• 3. Overview of E-learning  Samples of industry players 1. Content 2. Manageme nt Systems 3. Distribution Source: IBIS Capital Estimates 9
    • 3. Overview of E-learning  Samples of industry players 1. Content 2. Manageme nt Systems 3. Distribution Source: IBIS Capital Estimates 10
    • 3. Overview of E-learning  Mapping of LMS companies Learning Management Systems for Education and Corporates 2. 3. 1. Content Manageme nt Systems Distribution LMS Competitive Landscape Key Points LMS is a software application that is typically used to: Users ‒ centralise and automate administration ‒ assemble and deliver learning content rapidly ‒ consolidate training initiatives on a scalable web-based platform ‒ support portability and standards ‒ personalise content and reusable learning objects (RLO) ‒ deliver online training and webinars ‒ automate assessment, analytics and reporting Education Users Corporate Users Estimated that $1.9bn will be spent globally on LMS in 2013 Over 500 providers in the market, of which only 5 have more than a 4% market share: CornerstoneOnDemand, Oracle, SAP, Saba and SumTotal Customers Source: IBIS Capital Estimates 11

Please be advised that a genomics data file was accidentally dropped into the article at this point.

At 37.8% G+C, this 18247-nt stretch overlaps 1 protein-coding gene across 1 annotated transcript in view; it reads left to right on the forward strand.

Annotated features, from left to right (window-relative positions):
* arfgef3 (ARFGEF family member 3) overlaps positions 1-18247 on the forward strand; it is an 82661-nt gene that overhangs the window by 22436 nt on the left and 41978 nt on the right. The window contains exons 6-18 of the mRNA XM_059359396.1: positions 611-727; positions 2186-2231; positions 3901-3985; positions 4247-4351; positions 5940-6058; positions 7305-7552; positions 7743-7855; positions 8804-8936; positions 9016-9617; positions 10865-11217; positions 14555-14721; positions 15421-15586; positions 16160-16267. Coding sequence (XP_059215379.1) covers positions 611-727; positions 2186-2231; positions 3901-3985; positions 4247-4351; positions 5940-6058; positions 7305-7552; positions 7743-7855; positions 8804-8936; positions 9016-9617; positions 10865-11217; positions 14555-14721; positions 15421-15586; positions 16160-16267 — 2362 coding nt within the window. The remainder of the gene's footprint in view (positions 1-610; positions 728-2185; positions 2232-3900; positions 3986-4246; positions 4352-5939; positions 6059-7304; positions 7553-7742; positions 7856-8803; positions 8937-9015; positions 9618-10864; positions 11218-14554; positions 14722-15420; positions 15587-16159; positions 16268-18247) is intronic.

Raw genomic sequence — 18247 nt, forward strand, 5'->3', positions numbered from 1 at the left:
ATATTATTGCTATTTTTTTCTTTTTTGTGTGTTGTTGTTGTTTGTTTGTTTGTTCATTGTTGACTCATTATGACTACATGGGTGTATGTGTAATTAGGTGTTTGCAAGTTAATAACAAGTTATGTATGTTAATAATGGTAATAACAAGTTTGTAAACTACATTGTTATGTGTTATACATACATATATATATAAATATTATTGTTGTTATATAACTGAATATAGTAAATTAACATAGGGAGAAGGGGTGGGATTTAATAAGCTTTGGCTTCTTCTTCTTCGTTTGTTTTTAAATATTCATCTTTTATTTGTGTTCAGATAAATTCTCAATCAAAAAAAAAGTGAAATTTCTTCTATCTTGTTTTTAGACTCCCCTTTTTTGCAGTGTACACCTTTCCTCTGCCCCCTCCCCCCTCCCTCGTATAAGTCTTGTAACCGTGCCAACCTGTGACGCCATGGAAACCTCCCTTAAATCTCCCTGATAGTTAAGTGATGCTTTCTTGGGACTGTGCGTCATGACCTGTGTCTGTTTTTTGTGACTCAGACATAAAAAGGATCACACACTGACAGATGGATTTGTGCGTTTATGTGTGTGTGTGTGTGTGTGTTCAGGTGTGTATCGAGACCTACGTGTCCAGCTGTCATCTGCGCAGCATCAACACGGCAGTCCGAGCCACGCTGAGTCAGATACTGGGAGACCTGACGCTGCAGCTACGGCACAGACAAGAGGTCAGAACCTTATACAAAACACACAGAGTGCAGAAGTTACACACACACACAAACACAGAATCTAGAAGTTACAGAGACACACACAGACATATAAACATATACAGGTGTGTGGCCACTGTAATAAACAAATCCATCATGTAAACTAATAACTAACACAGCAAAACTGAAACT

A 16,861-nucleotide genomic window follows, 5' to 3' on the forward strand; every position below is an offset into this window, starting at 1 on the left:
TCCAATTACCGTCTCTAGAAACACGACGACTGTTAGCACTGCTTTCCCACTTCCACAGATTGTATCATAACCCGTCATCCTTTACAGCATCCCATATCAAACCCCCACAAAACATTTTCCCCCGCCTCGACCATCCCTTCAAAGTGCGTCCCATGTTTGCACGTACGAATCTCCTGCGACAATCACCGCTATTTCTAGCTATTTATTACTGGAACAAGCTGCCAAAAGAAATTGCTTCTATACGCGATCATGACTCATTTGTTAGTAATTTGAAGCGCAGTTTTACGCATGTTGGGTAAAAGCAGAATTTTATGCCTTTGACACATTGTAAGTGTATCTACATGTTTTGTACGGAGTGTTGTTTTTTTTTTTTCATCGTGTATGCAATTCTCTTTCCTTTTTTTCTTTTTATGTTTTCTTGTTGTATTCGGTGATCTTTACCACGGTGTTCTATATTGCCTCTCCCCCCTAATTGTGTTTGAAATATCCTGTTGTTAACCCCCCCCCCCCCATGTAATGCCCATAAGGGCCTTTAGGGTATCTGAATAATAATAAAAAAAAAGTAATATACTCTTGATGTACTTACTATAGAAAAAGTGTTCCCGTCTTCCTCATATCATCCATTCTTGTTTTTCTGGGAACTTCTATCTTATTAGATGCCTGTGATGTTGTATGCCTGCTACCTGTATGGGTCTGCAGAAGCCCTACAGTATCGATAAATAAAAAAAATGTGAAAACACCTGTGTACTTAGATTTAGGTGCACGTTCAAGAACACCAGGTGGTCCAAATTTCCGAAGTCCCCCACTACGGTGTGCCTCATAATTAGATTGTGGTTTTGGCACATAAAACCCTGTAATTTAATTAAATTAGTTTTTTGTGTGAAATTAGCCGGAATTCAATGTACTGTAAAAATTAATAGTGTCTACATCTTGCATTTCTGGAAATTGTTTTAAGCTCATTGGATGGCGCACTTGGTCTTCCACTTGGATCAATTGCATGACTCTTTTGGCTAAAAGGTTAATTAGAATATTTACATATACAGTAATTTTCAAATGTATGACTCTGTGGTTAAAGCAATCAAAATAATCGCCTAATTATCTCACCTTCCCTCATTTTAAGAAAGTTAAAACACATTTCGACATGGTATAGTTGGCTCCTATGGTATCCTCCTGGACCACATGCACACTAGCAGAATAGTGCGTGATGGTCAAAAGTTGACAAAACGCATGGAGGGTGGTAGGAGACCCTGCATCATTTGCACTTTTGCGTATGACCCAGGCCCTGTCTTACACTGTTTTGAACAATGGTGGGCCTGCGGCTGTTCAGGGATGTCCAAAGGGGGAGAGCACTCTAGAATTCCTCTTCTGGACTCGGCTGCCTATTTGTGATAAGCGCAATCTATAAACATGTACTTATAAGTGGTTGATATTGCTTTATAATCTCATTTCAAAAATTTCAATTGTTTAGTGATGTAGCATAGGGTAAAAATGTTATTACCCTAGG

• 3. Overview of E-learning  Research and Education Network for higher education 1. Content 2. Manageme nt Systems 3. Distribution National research and education network (NREN) A specialized internet service provider for supporting the needs of research and education communities. Thousands of R&E organizations are connected each other and share their information on the network. The Network provides access to electronic information resources maintained by libraries, research facilities, publishers, and affiliated organizations National research and education network (NREN) in the countries and regions close to Tajikistan RUNNet RIPN RBnet- Russian University Network, Russian NREN ASNET-AM - Armenian TERENA - Trans-European Research and AzRENA – Azerbaijan Education Networking Association AzScienceNet Azerbaijan Science Network CEENet - Central and Eastern European GRENA - Georgian NREN Research Networking Association KazRENA - Kazakhstan NREN KRENA - Kyrgyzian NRENTo make high speed network connection with Global TuRENA - Turkmenistan NREN CAREN - Central Asian Research and UzSciNet - Uzbekistan NREN Education Network portal KazRENA - Kazakhstan NREN 12
    • 3. Overview of E-learning  Samples of industry players 1. Content 2. Manageme nt Systems 3. Distribution Source: IBIS Capital Estimates 13
    • 3. Overview of E-learning  New E-learning model for higher education emerged. 1. Content 2. Manageme nt Systems 3. Distribution Source: IBIS Capital Estimates 14
    • Contents 1. Challenges of Higher Education Sector in Tajikistan 2. How could E-learning solve each challenge? 3. Overview of E-learning 4. Global practices 5. Potential models to consider 1. Teacher Training and Teaching Resources 2. Life-long learning 3. Supplementary courses 4. Learning Management 6. Next steps 15
    • 4. Global Practices – Government encourages mass adoption of e-learning in Korea 16